editor Climate and Energy
There are no legal obstacles to phasing out a large part of fossil subsidies. This is evident from an overview that Climate Minister Jetten sent to the House of Representatives has sent.
Each scheme has been examined to determine whether it is legally possible to adjust it. ‘Fossil subsidies’ mainly concern tax benefits, which have often existed for decades and in some cases even for more than a hundred years.
Last Friday, the NOS reported that fossil subsidies amounted to a total of 39 to 46 billion euros, a significantly higher amount than the government had taken into account until recently.
It has now been mapped out for each scheme how much money is involved and whether it is possible to stop it. Examples of fossil subsidies that are difficult or impossible to phase out are the costs of using oil as a raw material for making materials and the exemption from excise duty on aviation and shipping fuels.
Due to international agreements, the government cannot simply terminate these arrangements, which are beneficial to the sectors concerned. In total this amounts to approximately 22 billion euros.
Fossil benefits that can be phased out are, for example, the lower excise rate for diesel or the arrangement that large energy consumers pay less tax as they consume more energy. As far as Minister Jetten is concerned, the publication of the new overview can put an end to the discussion about the definition and amount of fossil subsidies.
“Over the past few years we have had a guess-no game about whether or not there are fossil subsidies. Predecessors of mine said: it is only 4 billion euros, so what are we actually talking about. And now, with the total overview, a To make things right, we don’t have to discuss it anymore.”
Researcher Pieter Pauw from TU Eindhoven points out that this discussion has been going on for a long time. “The G20 has actually been working on it since 2009. At the time, former Prime Minister Balkenende also promised that the Netherlands would phase out them. But apparently it is easy to say something and then not do it.” Pauw calls the lack of legal obstacles to phasing out subsidies important news, but says that a clear vision for phasing out is lacking.
The outgoing cabinet leaves such a reduction plan to a new government. Jetten does call on climate activists and companies to think together about how the Netherlands can phase out fossil subsidies.
“I invite all kinds of activists, environmental organizations, but certainly also companies to sit down together and make a good plan together on how we can green the Netherlands and say goodbye to these fossil benefits.”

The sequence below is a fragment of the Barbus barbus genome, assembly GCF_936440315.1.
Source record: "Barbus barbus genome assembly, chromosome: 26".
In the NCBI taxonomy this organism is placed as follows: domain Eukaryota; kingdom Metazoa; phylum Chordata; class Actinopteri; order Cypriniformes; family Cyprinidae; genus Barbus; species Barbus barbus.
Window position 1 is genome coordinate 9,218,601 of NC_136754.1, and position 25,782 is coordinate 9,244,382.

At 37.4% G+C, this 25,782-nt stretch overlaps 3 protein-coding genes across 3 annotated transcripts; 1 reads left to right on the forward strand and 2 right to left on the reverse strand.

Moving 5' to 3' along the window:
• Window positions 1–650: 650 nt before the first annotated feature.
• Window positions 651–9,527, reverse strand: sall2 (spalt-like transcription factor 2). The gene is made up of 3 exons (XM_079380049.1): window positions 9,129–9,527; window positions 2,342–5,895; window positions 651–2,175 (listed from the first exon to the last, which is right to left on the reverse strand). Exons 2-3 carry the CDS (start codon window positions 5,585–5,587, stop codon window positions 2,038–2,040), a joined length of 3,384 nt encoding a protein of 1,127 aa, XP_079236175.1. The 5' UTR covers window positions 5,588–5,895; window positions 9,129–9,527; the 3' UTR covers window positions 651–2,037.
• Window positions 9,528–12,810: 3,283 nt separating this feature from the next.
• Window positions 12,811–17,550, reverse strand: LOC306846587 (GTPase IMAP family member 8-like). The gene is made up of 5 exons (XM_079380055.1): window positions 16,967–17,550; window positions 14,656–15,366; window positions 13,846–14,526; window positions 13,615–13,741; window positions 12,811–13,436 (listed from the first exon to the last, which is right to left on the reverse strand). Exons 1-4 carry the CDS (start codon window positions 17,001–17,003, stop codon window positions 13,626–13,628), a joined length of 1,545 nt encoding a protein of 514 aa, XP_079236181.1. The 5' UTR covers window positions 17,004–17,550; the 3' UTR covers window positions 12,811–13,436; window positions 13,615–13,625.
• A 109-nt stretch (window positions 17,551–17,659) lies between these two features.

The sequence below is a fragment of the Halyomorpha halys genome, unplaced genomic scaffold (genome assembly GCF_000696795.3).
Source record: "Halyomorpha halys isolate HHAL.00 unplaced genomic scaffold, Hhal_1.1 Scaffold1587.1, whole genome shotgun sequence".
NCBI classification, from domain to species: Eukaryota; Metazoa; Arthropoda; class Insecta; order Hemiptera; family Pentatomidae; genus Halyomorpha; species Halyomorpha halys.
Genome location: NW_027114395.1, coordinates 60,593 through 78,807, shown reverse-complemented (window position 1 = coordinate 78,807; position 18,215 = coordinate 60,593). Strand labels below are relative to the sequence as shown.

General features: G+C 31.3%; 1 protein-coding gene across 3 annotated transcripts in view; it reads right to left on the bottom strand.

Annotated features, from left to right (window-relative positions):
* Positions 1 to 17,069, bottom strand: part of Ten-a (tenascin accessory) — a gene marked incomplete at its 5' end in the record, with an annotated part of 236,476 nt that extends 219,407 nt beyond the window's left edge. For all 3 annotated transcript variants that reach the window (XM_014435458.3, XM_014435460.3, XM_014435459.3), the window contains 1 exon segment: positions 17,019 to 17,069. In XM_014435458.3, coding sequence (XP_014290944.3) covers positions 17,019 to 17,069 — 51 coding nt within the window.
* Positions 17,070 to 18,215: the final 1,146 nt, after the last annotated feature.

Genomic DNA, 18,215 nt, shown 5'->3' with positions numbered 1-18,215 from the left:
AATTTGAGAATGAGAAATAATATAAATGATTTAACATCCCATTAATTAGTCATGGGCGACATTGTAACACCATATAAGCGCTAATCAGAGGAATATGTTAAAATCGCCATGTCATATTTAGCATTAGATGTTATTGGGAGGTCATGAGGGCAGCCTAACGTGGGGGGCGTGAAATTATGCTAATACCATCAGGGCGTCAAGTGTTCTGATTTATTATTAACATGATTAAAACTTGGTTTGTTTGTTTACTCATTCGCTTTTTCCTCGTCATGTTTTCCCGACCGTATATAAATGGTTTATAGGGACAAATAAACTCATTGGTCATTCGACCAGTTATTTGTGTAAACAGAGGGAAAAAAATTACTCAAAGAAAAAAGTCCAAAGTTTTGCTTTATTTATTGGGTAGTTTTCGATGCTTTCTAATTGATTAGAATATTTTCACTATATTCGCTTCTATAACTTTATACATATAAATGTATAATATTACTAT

He also emphasizes that the government has already started phasing out schemes amounting to four to six billion euros. “For example, companies in greenhouse horticulture or brick factories that have to pay more tax on their energy consumption. A special coal exemption for Tata Steel has also been abolished. So we are already well on our way, but a lot still needs to be done.”
At the same time, he warns of the consequences if fossil subsidies are reduced too quickly, for example for employment. Employers’ organization VNO-NCW is also afraid of stopping subsidies too quickly, but is pleased that there is now more clarity about the consequences of phasing out some measures.
“The impact analyzes clearly show that alternatives to fossil fuels and raw materials are not yet available and entrepreneurs often have no perspective for action. You must carefully tailor the phase-out path accordingly.”
According to the organization, the abolition of many regulations requires European coordination, because otherwise “there is a real risk that we will transfer CO2, prices of everyday products will rise and jobs will disappear here”.
Action groups, on the other hand, are mainly in a hurry. Now that it is clear that the amounts involved are billions, various organizations believe that action must be taken quickly. “The effects on a select group of energy-intensive companies should not stand in the way of a good phase-out plan,” write SOMO, Milieudefensie and Fossielvrij NL, among others.
“Waiting only makes things worse for companies,” says Boris Schellekens of SOMO. According to the Young Climate Movement, a lot of money will be made available, “to make public transport cheaper or even free, for example,” says chairman Dion Huidekooper.
- Chamber majority wants to roll back petrol and diesel excise duty increases
- The fossil sector will receive between 39.7 and 46.4 billion euros in subsidies, even more than expected